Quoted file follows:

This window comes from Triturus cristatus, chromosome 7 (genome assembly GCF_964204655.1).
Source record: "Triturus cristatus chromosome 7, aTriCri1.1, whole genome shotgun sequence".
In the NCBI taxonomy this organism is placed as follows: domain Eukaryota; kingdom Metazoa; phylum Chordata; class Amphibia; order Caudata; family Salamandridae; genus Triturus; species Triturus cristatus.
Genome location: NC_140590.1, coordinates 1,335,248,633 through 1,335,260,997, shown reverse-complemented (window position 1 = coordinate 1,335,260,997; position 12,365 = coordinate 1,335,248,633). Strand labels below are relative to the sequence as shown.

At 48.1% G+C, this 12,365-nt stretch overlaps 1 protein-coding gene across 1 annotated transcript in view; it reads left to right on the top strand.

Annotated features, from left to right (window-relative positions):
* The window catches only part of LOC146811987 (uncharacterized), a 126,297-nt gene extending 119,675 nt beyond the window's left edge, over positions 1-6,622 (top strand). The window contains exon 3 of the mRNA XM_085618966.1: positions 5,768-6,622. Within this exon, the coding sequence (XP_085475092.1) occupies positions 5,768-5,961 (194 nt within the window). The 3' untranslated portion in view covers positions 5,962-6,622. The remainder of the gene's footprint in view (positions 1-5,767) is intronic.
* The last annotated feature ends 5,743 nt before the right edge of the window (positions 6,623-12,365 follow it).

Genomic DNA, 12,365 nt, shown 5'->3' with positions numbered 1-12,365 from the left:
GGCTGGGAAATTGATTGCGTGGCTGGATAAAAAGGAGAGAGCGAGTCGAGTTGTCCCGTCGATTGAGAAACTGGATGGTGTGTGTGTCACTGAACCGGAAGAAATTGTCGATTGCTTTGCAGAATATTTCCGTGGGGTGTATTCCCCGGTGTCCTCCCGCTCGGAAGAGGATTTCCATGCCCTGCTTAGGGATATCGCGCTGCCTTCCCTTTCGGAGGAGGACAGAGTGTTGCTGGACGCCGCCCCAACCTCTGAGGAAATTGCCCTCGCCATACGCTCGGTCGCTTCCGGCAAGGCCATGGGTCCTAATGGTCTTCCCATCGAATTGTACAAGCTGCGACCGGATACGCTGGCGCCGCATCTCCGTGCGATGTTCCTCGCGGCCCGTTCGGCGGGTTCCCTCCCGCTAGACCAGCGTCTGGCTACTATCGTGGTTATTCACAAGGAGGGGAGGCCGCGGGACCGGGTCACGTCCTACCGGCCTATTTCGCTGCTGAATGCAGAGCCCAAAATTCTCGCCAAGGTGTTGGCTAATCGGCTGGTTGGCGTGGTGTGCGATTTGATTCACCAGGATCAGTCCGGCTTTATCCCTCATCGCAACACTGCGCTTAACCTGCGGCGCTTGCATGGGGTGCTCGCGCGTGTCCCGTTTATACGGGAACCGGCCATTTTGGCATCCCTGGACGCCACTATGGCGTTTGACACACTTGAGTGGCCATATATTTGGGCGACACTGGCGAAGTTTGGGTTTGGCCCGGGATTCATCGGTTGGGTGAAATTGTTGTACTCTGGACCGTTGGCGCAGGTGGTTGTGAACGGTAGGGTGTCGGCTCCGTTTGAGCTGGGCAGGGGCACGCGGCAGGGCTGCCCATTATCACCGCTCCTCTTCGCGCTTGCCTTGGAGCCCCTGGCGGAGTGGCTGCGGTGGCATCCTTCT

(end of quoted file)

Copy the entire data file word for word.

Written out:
This window comes from Triturus cristatus, chromosome 7 (genome assembly GCF_964204655.1).
Source record: "Triturus cristatus chromosome 7, aTriCri1.1, whole genome shotgun sequence".
In the NCBI taxonomy this organism is placed as follows: domain Eukaryota; kingdom Metazoa; phylum Chordata; class Amphibia; order Caudata; family Salamandridae; genus Triturus; species Triturus cristatus.
Genome location: NC_140590.1, coordinates 1,335,248,633 through 1,335,260,997, shown reverse-complemented (window position 1 = coordinate 1,335,260,997; position 12,365 = coordinate 1,335,248,633). Strand labels below are relative to the sequence as shown.

At 48.1% G+C, this 12,365-nt stretch overlaps 1 protein-coding gene across 1 annotated transcript in view; it reads left to right on the top strand.

Annotated features, from left to right (window-relative positions):
* The window catches only part of LOC146811987 (uncharacterized), a 126,297-nt gene extending 119,675 nt beyond the window's left edge, over positions 1-6,622 (top strand). The window contains exon 3 of the mRNA XM_085618966.1: positions 5,768-6,622. Within this exon, the coding sequence (XP_085475092.1) occupies positions 5,768-5,961 (194 nt within the window). The 3' untranslated portion in view covers positions 5,962-6,622. The remainder of the gene's footprint in view (positions 1-5,767) is intronic.
* The last annotated feature ends 5,743 nt before the right edge of the window (positions 6,623-12,365 follow it).

Genomic DNA, 12,365 nt, shown 5'->3' with positions numbered 1-12,365 from the left:
GGCTGGGAAATTGATTGCGTGGCTGGATAAAAAGGAGAGAGCGAGTCGAGTTGTCCCGTCGATTGAGAAACTGGATGGTGTGTGTGTCACTGAACCGGAAGAAATTGTCGATTGCTTTGCAGAATATTTCCGTGGGGTGTATTCCCCGGTGTCCTCCCGCTCGGAAGAGGATTTCCATGCCCTGCTTAGGGATATCGCGCTGCCTTCCCTTTCGGAGGAGGACAGAGTGTTGCTGGACGCCGCCCCAACCTCTGAGGAAATTGCCCTCGCCATACGCTCGGTCGCTTCCGGCAAGGCCATGGGTCCTAATGGTCTTCCCATCGAATTGTACAAGCTGCGACCGGATACGCTGGCGCCGCATCTCCGTGCGATGTTCCTCGCGGCCCGTTCGGCGGGTTCCCTCCCGCTAGACCAGCGTCTGGCTACTATCGTGGTTATTCACAAGGAGGGGAGGCCGCGGGACCGGGTCACGTCCTACCGGCCTATTTCGCTGCTGAATGCAGAGCCCAAAATTCTCGCCAAGGTGTTGGCTAATCGGCTGGTTGGCGTGGTGTGCGATTTGATTCACCAGGATCAGTCCGGCTTTATCCCTCATCGCAACACTGCGCTTAACCTGCGGCGCTTGCATGGGGTGCTCGCGCGTGTCCCGTTTATACGGGAACCGGCCATTTTGGCATCCCTGGACGCCACTATGGCGTTTGACACACTTGAGTGGCCATATATTTGGGCGACACTGGCGAAGTTTGGGTTTGGCCCGGGATTCATCGGTTGGGTGAAATTGTTGTACTCTGGACCGTTGGCGCAGGTGGTTGTGAACGGTAGGGTGTCGGCTCCGTTTGAGCTGGGCAGGGGCACGCGGCAGGGCTGCCCATTATCACCGCTCCTCTTCGCGCTTGCCTTGGAGCCCCTGGCGGAGTGGCTGCGGTGGCATCCTTCT